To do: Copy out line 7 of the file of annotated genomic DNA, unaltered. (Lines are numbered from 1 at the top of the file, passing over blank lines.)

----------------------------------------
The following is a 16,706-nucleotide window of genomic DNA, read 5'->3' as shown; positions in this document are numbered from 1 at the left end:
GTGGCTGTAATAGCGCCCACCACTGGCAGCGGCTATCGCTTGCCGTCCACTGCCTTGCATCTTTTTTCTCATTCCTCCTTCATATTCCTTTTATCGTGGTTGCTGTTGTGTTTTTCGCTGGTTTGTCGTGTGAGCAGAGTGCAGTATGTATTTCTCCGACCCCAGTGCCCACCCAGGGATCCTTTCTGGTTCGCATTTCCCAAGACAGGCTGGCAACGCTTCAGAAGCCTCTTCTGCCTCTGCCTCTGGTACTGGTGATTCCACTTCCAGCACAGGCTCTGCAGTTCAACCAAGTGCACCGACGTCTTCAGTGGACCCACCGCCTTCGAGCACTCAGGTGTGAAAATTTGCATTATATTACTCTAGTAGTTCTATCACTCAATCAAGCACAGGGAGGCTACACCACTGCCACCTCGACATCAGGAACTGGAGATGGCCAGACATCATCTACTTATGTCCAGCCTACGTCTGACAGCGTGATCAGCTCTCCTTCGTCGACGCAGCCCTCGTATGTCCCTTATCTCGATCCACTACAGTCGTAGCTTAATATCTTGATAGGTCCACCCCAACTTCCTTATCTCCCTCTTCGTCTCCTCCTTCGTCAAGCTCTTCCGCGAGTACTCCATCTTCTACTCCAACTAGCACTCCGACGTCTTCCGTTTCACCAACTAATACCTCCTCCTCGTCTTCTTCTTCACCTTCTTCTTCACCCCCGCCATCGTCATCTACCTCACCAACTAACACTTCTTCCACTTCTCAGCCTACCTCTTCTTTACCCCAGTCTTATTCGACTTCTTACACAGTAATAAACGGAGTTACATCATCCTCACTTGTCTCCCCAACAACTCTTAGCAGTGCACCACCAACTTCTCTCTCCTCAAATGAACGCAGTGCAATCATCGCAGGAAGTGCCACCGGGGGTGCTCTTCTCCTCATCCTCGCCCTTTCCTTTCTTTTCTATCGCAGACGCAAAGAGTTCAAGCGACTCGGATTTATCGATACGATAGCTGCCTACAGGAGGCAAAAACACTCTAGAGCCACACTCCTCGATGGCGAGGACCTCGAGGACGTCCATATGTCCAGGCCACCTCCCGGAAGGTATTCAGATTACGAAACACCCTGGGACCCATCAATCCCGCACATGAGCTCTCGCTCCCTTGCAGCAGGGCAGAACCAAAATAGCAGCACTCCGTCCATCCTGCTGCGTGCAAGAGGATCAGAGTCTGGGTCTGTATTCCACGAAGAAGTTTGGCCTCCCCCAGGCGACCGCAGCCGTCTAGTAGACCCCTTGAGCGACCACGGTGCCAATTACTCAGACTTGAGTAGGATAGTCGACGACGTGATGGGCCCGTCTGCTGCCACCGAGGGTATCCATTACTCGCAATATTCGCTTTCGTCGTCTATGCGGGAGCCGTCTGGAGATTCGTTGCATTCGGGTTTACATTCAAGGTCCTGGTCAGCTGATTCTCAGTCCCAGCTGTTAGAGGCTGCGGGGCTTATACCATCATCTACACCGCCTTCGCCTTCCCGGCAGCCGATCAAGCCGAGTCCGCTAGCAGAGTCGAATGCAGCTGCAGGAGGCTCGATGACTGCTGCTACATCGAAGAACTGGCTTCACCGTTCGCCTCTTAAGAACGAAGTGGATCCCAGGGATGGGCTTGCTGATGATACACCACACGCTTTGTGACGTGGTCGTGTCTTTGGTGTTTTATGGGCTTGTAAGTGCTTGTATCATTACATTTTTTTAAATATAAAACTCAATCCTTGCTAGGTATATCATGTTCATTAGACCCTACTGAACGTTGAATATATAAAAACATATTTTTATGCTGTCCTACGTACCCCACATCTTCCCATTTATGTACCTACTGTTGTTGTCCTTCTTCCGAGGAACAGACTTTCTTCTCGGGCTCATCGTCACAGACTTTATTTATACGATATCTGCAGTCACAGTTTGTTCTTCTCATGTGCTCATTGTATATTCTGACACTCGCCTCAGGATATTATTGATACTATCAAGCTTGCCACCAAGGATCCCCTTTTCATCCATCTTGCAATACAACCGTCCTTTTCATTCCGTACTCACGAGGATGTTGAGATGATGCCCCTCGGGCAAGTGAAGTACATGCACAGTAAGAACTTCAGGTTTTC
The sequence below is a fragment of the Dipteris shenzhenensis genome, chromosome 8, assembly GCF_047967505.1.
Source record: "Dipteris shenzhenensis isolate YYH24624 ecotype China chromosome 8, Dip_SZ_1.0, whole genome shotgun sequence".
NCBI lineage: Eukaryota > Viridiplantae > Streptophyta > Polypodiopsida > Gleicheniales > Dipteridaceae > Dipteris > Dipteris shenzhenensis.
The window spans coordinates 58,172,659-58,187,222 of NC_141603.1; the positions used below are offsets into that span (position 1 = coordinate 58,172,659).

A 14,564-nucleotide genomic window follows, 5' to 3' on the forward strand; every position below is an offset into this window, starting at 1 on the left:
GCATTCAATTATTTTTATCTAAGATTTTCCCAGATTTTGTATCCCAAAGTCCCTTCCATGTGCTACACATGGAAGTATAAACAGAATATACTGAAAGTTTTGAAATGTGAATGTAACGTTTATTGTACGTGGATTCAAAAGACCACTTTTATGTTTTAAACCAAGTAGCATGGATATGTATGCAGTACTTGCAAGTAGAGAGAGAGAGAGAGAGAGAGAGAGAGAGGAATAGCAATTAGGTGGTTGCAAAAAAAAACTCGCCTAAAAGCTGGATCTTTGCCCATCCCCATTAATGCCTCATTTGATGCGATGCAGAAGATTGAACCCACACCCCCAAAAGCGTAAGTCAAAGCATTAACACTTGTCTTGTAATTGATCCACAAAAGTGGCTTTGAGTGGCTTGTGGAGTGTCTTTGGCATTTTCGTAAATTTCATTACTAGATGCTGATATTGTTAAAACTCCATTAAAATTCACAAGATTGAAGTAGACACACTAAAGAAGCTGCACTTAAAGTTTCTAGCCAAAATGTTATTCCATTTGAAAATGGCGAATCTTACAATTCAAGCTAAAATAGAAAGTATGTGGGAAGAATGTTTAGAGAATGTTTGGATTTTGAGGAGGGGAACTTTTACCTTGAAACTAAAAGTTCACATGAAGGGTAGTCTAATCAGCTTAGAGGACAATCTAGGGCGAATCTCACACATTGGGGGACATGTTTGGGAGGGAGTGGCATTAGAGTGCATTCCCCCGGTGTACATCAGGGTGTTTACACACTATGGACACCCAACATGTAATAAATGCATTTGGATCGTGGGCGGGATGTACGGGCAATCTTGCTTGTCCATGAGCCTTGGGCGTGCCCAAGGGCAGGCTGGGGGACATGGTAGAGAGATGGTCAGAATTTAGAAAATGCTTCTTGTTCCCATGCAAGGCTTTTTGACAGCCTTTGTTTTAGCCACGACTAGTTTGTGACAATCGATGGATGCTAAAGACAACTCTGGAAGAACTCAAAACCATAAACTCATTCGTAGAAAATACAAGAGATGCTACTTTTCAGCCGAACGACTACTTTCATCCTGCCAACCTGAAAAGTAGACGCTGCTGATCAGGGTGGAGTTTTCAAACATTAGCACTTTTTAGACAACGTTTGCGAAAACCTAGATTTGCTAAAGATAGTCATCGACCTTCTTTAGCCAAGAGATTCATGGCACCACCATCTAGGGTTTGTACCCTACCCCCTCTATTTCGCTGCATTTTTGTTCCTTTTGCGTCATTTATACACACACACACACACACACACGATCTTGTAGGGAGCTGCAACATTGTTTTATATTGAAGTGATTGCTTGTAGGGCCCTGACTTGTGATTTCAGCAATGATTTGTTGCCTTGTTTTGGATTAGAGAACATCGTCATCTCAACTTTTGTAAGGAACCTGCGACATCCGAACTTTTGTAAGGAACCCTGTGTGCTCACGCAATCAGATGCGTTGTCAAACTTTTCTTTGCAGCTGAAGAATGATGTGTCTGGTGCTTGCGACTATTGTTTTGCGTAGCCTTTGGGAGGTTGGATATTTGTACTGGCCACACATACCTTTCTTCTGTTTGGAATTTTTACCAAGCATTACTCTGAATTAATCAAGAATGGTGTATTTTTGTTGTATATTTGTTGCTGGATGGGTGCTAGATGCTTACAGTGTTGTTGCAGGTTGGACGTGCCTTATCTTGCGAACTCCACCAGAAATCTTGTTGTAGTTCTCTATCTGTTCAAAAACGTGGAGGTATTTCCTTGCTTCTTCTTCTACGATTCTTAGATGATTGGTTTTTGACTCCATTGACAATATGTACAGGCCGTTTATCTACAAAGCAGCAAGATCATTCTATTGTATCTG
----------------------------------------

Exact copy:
A 14,564-nucleotide genomic window follows, 5' to 3' on the forward strand; every position below is an offset into this window, starting at 1 on the left: